Montag, 16.07.2018 06:40 Uhr

The Cistercian monastery in Rein

Verantwortlicher Autor: Carlo Marino Graz/Rome, 11.01.2018, 10:33 Uhr
Kommentar: +++ Reise & Tourismus +++ Bericht 7417x gelesen

Graz/Rome [ENA] It’s a nice place to visit Rein Abbey, designated as the Stift in german. It is also a mystical experience, a sort of wandering through time and getting to this Cistercian monastery in Rein near Gratwein, Styria, in Austria. Also known as the "Cradle of Styria" ("Wiege der Steiermark"), it is the oldest surviving Cistercian community in the world.The history of western Monasticism begins with

Benedict of Nursia (ca 480-547). The Cistercian Order was established in 1098 in Citeaux, France, by the Benedictine abbot Robert of Molesme. A simple life and the return to a balance of prayer and work (“Ora et labora”), these were the ideals of the Benedictine reform. The Cistercian building regulations allowed no monastery to be built on an elevated site, in contradiction of the Benedictine rule. Thus the monastery of Rein lies in a plain, 15 km northwest of the Styrian capital of Graz, where the fertile land has been colonized since ancient times. The abbey library, comprising more than 100,000 items, contains inter alia 390 manuscripts and 150 incunabula, of which the best known is a 13th-century fragment of Parzival.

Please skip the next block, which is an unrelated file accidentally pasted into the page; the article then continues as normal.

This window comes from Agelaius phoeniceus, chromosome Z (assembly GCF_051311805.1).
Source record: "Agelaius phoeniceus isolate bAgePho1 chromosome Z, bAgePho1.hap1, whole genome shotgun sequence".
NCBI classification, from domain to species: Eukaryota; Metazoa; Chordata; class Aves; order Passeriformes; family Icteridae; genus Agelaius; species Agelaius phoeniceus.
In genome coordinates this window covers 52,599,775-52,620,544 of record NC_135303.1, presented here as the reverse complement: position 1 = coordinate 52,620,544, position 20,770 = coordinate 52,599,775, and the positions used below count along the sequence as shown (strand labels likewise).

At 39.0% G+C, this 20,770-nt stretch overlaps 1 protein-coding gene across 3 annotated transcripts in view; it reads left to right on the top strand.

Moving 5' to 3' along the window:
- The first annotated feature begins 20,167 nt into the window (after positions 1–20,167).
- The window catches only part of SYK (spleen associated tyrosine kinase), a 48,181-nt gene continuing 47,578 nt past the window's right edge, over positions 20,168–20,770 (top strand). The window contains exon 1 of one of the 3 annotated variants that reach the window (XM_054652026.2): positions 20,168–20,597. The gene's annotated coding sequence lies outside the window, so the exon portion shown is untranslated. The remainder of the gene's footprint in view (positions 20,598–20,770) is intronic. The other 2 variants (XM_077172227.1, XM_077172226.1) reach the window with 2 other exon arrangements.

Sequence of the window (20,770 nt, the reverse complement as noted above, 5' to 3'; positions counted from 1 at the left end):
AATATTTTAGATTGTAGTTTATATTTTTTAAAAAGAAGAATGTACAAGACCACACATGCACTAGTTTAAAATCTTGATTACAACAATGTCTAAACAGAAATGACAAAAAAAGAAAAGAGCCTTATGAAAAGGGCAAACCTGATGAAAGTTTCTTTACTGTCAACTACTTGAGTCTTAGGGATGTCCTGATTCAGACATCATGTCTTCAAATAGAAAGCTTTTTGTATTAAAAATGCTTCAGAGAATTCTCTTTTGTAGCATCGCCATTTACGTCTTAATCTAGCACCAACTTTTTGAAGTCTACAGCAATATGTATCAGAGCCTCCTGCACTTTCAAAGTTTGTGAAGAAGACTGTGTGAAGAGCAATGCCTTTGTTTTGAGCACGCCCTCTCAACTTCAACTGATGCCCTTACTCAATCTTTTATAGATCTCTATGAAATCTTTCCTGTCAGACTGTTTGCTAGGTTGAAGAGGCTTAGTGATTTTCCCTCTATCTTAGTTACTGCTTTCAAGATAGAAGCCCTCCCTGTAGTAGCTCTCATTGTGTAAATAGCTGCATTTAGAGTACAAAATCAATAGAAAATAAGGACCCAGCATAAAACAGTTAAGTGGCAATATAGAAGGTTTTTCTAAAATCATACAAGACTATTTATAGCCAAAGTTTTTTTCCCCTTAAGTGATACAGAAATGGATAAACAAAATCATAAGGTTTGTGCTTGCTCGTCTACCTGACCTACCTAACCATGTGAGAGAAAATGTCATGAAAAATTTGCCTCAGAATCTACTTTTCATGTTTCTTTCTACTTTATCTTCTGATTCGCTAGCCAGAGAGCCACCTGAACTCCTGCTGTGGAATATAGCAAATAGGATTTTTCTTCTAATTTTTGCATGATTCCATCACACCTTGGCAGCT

The monastery was founded in 1129 by Margrave Leopold the Strong of Styria and inhabited by monks from Ebrach Abbey in Bavaria under the first abbot, Gerlacus. In the summer of 2006 during restoration work in the Baroque choir chapel archaeological excavations were carried out by a team from the University of Graz, and the foundations of the former Romanesque chapter house were discovered, as well as a number of graves, including that of the founder, Margrave Leopold I of Styria. The former Baroque sacristy was dedicated by the abbot as a Lady chapel on 4 February 2007, since when the abbey's oldest madonna has been placed here.

A document coming back to February 22nd 1138 reports that the monastery was solemnly handed over to the free disposal of the abbot and his monks and that the foundation was confirmed by archbishop Konrad I of Salzburg. The religious, cultural and economic development of the regions around Rein and all of Styria were intensely influenced by the monastic life in Rein, by her possession of land, by the Scriptorium, where manuscript were produced and embellished, and by the art studios.

After the assaults by the Turks in 1480 the monastery was fortified under abbot Wolfgang. At the end of the 16th century , however, the Austrian monasteries experienced a fresh momentum, which was highlighted in the Baroque. Rein was the last Styrian monastery that decided to pass to the elaborate ornamentation of the Baroque for its building under Abbot Placidus Mally. It took ten years to tear down the old Romanesque church and reconstruct the Baroque building and all the work was made utilizing wood and local artists and artisans.

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